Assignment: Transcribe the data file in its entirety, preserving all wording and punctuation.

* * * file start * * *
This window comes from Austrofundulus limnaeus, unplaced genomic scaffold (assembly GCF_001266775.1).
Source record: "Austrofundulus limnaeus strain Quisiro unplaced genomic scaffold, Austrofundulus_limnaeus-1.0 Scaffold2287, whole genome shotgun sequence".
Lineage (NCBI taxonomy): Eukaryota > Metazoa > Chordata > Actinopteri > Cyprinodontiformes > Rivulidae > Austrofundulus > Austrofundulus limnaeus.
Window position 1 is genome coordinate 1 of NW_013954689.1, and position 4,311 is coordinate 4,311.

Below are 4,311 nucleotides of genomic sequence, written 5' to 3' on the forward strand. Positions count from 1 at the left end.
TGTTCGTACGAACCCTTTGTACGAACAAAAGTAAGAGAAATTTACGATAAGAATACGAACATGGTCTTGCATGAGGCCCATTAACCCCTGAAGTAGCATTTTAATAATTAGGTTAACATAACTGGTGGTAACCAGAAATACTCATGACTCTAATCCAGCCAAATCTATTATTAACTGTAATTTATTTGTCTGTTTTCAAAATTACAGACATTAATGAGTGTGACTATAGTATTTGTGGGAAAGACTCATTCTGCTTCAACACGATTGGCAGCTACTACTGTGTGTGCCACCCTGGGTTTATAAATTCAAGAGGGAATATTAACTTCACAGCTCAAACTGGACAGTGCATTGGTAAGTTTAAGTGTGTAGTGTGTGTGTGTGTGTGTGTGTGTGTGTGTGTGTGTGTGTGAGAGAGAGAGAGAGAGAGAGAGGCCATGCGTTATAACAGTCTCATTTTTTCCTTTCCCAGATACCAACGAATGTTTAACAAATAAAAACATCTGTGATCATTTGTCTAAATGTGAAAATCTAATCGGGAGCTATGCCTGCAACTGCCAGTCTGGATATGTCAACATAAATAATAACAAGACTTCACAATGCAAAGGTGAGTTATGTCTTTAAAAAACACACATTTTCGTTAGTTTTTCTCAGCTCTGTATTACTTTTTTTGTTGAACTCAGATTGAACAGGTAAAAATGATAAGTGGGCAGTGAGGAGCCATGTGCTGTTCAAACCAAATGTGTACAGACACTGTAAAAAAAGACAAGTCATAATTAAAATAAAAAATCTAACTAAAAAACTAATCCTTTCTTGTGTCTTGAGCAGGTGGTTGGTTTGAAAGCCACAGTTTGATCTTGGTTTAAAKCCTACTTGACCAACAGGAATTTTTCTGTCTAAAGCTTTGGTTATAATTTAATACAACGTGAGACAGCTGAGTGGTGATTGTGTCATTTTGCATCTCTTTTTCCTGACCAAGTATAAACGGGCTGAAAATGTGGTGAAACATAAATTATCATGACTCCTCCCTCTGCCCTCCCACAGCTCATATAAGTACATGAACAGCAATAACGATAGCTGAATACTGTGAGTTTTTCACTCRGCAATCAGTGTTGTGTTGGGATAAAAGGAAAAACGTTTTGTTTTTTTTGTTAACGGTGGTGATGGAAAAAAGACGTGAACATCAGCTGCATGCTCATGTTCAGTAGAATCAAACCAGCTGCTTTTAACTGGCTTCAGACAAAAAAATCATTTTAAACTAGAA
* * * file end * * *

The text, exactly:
This window comes from Austrofundulus limnaeus, unplaced genomic scaffold (assembly GCF_001266775.1).
Source record: "Austrofundulus limnaeus strain Quisiro unplaced genomic scaffold, Austrofundulus_limnaeus-1.0 Scaffold2287, whole genome shotgun sequence".
Lineage (NCBI taxonomy): Eukaryota > Metazoa > Chordata > Actinopteri > Cyprinodontiformes > Rivulidae > Austrofundulus > Austrofundulus limnaeus.
Window position 1 is genome coordinate 1 of NW_013954689.1, and position 4,311 is coordinate 4,311.

Below are 4,311 nucleotides of genomic sequence, written 5' to 3' on the forward strand. Positions count from 1 at the left end.
TGTTCGTACGAACCCTTTGTACGAACAAAAGTAAGAGAAATTTACGATAAGAATACGAACATGGTCTTGCATGAGGCCCATTAACCCCTGAAGTAGCATTTTAATAATTAGGTTAACATAACTGGTGGTAACCAGAAATACTCATGACTCTAATCCAGCCAAATCTATTATTAACTGTAATTTATTTGTCTGTTTTCAAAATTACAGACATTAATGAGTGTGACTATAGTATTTGTGGGAAAGACTCATTCTGCTTCAACACGATTGGCAGCTACTACTGTGTGTGCCACCCTGGGTTTATAAATTCAAGAGGGAATATTAACTTCACAGCTCAAACTGGACAGTGCATTGGTAAGTTTAAGTGTGTAGTGTGTGTGTGTGTGTGTGTGTGTGTGTGTGTGTGTGTGTGAGAGAGAGAGAGAGAGAGAGAGGCCATGCGTTATAACAGTCTCATTTTTTCCTTTCCCAGATACCAACGAATGTTTAACAAATAAAAACATCTGTGATCATTTGTCTAAATGTGAAAATCTAATCGGGAGCTATGCCTGCAACTGCCAGTCTGGATATGTCAACATAAATAATAACAAGACTTCACAATGCAAAGGTGAGTTATGTCTTTAAAAAACACACATTTTCGTTAGTTTTTCTCAGCTCTGTATTACTTTTTTTGTTGAACTCAGATTGAACAGGTAAAAATGATAAGTGGGCAGTGAGGAGCCATGTGCTGTTCAAACCAAATGTGTACAGACACTGTAAAAAAAGACAAGTCATAATTAAAATAAAAAATCTAACTAAAAAACTAATCCTTTCTTGTGTCTTGAGCAGGTGGTTGGTTTGAAAGCCACAGTTTGATCTTGGTTTAAAKCCTACTTGACCAACAGGAATTTTTCTGTCTAAAGCTTTGGTTATAATTTAATACAACGTGAGACAGCTGAGTGGTGATTGTGTCATTTTGCATCTCTTTTTCCTGACCAAGTATAAACGGGCTGAAAATGTGGTGAAACATAAATTATCATGACTCCTCCCTCTGCCCTCCCACAGCTCATATAAGTACATGAACAGCAATAACGATAGCTGAATACTGTGAGTTTTTCACTCRGCAATCAGTGTTGTGTTGGGATAAAAGGAAAAACGTTTTGTTTTTTTTGTTAACGGTGGTGATGGAAAAAAGACGTGAACATCAGCTGCATGCTCATGTTCAGTAGAATCAAACCAGCTGCTTTTAACTGGCTTCAGACAAAAAAATCATTTTAAACTAGAA